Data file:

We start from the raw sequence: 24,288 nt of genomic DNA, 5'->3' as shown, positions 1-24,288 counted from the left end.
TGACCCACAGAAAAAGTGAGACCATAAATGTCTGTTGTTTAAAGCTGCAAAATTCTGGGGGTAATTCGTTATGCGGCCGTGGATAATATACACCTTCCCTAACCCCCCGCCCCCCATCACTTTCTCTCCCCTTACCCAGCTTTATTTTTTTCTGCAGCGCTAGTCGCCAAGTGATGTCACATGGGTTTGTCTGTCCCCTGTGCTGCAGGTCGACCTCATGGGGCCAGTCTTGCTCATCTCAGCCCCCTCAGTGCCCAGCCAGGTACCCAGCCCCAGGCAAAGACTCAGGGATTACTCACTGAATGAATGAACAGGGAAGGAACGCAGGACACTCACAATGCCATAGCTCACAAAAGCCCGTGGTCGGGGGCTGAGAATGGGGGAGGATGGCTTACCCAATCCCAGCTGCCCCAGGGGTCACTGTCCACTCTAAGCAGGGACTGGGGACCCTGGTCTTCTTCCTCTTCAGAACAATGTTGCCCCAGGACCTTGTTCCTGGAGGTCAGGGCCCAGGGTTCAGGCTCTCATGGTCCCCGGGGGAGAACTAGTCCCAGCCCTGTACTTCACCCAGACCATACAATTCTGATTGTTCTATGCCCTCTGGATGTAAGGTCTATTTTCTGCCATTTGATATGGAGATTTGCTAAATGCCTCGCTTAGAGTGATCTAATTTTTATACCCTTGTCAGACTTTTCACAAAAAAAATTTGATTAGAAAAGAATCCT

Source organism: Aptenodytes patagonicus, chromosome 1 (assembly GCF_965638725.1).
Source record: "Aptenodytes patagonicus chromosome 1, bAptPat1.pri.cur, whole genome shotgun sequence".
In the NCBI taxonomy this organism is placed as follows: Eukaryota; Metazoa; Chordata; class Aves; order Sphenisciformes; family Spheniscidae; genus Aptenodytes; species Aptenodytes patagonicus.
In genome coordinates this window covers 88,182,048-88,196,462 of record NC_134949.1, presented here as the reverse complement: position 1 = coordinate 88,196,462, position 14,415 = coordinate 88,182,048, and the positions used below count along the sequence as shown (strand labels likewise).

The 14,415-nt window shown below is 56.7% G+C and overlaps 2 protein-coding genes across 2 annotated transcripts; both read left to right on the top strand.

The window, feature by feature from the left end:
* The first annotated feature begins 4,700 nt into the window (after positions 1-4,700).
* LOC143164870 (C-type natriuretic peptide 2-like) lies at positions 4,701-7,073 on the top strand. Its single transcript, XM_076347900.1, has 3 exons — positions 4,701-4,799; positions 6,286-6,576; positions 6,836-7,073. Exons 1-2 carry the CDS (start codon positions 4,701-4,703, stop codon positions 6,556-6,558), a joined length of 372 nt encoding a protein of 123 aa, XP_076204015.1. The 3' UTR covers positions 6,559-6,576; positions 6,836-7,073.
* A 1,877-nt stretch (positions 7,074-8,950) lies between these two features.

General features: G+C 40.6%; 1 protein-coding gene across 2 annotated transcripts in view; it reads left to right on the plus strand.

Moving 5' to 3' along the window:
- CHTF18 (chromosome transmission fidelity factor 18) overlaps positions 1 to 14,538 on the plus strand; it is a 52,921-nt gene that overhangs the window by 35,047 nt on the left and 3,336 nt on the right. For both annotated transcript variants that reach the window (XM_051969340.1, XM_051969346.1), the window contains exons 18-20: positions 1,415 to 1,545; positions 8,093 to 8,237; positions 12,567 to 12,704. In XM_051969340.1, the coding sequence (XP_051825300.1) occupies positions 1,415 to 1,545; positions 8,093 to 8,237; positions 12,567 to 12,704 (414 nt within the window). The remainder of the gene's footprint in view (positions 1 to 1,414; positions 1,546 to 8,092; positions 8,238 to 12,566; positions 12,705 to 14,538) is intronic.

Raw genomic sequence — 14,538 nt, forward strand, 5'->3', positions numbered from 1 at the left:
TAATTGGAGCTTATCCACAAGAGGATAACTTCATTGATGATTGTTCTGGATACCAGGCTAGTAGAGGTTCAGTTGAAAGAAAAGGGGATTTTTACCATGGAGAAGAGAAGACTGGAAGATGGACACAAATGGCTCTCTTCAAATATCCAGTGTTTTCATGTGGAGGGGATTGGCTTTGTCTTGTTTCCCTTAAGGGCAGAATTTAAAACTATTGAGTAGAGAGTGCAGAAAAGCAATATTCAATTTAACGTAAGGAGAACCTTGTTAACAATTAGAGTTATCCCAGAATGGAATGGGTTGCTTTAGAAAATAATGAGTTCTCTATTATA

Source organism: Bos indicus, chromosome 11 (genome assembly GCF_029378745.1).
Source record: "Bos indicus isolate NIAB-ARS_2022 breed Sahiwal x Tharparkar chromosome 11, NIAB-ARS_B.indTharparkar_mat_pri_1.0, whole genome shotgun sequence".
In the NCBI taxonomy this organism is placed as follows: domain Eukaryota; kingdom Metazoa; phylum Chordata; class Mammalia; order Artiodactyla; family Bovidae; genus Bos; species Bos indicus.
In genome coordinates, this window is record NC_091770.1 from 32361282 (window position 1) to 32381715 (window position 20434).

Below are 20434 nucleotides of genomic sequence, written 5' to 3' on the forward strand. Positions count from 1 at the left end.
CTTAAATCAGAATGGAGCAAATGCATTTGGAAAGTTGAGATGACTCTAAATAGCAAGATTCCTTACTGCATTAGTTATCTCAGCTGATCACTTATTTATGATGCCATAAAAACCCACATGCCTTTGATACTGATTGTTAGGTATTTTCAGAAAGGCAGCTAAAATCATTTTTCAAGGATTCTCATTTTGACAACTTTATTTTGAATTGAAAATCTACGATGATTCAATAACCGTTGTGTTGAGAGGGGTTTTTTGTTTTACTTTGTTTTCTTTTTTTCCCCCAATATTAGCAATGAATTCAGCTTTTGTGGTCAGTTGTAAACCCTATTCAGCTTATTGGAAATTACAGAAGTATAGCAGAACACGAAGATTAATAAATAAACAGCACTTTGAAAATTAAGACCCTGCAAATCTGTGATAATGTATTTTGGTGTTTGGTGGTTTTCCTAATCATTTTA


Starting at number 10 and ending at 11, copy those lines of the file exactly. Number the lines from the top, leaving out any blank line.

* LOC143164870 (C-type natriuretic peptide 2-like) lies at positions 4,701-7,073 on the top strand. Its single transcript, XM_076347900.1, has 3 exons — positions 4,701-4,799; positions 6,286-6,576; positions 6,836-7,073. Exons 1-2 carry the CDS (start codon positions 4,701-4,703, stop codon positions 6,556-6,558), a joined length of 372 nt encoding a protein of 123 aa, XP_076204015.1. The 3' UTR covers positions 6,559-6,576; positions 6,836-7,073.
* A 1,877-nt stretch (positions 7,074-8,950) lies between these two features.